Life/Health Insurance Agents: A+ Errors and Omissions Insurance Program

Claims Made and Reported Policy Form

Experience has demonstrated there is a lot of confusion on the part of many producers and agents concerning the operation of their Claims Made and Reported Errors and Omissions coverage. This confusion can be costly, and can allow the agent to become a victim of one or more potential pitfalls. We hope the following information will be helpful.

Following are some key terms you should know:

“Occurrence” — An event or chain of events that ultimately causes a claim. Example:  The sale of a disability income policy

“Claim” — An actual demand for damages (money). Most of the time, evidenced by a lawsuit, although it can be as simple as a letter from the alleged injured party or their attorney requesting reimbursement.

“Incident” — Any statement, action or AWARENESS of a situation that could be perceived as having a potential for an E&O claim being presented in the future. This could be in the form of a statement made by a client during a phone conversation, a client’s letter, or your just feeling uncomfortable about a situation.

“Prior Act” — An occurrence before the effective date of current E&O coverage. Following is a scenario showing how the Claims Made E&O coverage works:

An agent takes an application from a perspective client today.  During the course of completing the application, which is based upon information given by the client, the agent inadvertently fails to note a pre-existing condition. The client signs the application, it is submitted to the company, and a policy is issued. A year and a half later, the client has a loss, and the insurance company denies coverage because of “pre-existence”. The client then files suit against the agent, demanding payment for the uncovered loss.

The governing factor for Claims Made coverage is the date a claim is actually presented to the agent’s E&O Carrier. In this case, the claim would be presented 1 ½ years after the occurrence. If the agent had continually maintained Claims Made E&O coverage, the insurer providing the coverage at the time the claim is presented would be the responsible carrier.

As a producer covered by a Claims Made and Reported Errors and Omissions policy, you should have two major concerns:

  1. What about coverage for claims resulting from occurrences prior to the effective date of my Claims Made and Reported policy? (Prior Acts)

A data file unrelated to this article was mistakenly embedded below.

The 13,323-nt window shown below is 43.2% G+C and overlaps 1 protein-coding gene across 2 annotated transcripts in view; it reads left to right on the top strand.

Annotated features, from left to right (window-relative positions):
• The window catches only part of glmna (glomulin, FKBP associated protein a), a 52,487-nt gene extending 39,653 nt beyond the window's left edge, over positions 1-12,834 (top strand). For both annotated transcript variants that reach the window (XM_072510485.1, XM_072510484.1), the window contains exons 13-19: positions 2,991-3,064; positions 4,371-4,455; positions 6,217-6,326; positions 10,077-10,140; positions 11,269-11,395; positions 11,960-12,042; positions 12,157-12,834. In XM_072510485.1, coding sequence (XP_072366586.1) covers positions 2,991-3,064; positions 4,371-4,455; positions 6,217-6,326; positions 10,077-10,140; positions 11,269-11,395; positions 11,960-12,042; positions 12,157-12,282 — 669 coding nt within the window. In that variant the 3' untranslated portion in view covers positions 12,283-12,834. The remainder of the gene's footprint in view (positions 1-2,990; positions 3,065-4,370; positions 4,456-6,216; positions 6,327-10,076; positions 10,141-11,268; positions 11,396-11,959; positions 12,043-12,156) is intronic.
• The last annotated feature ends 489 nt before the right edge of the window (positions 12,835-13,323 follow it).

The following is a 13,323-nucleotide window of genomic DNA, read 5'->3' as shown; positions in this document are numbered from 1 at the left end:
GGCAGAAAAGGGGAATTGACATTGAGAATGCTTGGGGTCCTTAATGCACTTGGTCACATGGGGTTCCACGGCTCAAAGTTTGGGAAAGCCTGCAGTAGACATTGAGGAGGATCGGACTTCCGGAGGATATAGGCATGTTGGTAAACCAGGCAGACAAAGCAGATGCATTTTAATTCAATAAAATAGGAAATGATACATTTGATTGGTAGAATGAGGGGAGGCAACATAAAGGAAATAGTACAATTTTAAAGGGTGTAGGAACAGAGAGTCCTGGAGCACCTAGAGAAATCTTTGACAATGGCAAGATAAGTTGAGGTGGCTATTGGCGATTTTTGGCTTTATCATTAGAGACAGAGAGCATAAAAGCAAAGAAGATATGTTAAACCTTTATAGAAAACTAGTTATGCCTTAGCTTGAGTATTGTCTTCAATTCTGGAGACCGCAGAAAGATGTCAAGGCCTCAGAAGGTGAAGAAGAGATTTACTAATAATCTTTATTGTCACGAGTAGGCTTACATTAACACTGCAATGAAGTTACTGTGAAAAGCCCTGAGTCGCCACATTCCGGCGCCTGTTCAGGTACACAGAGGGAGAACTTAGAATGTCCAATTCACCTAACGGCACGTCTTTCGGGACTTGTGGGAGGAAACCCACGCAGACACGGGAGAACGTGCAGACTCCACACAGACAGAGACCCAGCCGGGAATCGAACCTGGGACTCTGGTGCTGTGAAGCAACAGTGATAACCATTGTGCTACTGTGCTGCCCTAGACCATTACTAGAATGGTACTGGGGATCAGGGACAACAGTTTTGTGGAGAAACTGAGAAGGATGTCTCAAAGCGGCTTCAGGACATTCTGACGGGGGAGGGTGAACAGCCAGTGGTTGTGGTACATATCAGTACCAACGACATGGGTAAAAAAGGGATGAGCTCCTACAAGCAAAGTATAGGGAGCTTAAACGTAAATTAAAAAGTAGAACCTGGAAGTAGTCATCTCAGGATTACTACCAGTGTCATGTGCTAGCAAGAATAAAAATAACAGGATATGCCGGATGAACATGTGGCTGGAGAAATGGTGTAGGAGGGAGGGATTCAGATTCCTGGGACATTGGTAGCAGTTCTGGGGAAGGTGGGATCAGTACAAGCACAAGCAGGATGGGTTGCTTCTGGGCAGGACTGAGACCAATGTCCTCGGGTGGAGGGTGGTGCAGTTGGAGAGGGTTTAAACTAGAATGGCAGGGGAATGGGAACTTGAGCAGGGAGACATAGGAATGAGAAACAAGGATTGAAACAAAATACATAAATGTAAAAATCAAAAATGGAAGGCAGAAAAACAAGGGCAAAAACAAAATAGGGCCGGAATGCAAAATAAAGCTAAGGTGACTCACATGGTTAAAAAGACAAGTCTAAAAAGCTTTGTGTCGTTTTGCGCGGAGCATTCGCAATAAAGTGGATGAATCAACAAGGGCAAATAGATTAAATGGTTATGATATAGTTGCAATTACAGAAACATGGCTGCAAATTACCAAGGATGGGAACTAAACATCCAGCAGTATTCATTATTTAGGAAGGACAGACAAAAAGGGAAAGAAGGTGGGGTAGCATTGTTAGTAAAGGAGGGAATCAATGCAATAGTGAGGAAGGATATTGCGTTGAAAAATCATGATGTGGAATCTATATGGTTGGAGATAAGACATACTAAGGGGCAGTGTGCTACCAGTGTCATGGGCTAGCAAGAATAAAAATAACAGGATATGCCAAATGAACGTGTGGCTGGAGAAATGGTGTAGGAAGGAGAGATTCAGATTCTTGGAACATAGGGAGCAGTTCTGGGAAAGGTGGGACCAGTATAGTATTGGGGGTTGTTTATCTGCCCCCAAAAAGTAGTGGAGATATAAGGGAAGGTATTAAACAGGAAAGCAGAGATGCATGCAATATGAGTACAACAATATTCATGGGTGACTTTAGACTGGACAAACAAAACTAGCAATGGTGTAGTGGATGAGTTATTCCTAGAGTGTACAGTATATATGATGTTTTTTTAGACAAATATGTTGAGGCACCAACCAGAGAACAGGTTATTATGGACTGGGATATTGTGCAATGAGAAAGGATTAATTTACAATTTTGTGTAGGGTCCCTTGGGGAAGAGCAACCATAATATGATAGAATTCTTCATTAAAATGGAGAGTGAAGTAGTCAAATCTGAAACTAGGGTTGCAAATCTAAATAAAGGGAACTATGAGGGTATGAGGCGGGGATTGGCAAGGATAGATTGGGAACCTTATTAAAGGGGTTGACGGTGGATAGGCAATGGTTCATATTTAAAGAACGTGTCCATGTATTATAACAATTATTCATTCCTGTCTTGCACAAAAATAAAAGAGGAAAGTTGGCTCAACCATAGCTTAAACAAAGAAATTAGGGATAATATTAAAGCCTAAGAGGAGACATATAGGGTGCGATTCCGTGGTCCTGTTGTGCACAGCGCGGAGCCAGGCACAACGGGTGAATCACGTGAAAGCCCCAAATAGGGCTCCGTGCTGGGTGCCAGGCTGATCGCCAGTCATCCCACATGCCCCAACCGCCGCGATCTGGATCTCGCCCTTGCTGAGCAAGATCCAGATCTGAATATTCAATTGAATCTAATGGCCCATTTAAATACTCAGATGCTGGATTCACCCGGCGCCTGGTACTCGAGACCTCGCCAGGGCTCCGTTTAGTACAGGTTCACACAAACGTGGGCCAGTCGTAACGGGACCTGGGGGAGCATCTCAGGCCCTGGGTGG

1. What about claims presented after my Claims Made and Reported policy is no longer in force?


Question #1 can be answered by whether or not Prior Acts coverage is provided. Most policies provide Prior Acts coverage, but there are some reasons why a policy may not, such as: a gap in prior E&O coverage (coverage lapsed and not immediately replaced), poor claims experience, or no prior E&O coverage.

Question #2 can be resolved by the E&O carrier granting an Extended Reporting Period or a “Tail” option. Tail coverage provides an extended period in which claims can be reported to the carrier for covered acts, errors or omissions that occurred while the policy was in full force. This option is usually exercised in the event of sale, merger, death, disability or retirement of the named insured.

If an agent is changing errors and omissions insurance carriers, the agent should notify the current carrier of any incidents prior to the change. By not notifying the current carrier of the potential for a claim, no claim is made and coverage will not be preserved for future developments from this incident. The new carrier will not cover the claim because of the agent’s prior awareness of the situation.

There is nothing wrong with changing carriers, and sometimes there is no choice. However, if you have a prior awareness situation, place your current carrier on written notice prior to making the change.

NOTE: We urge you to maintain continuous Errors and Omissions coverage without lapse. Whether a lapse in coverage is intentional or unintentional, it could be costly to you at claim time—particularly if a claim evolves out of a Prior Acts situation.

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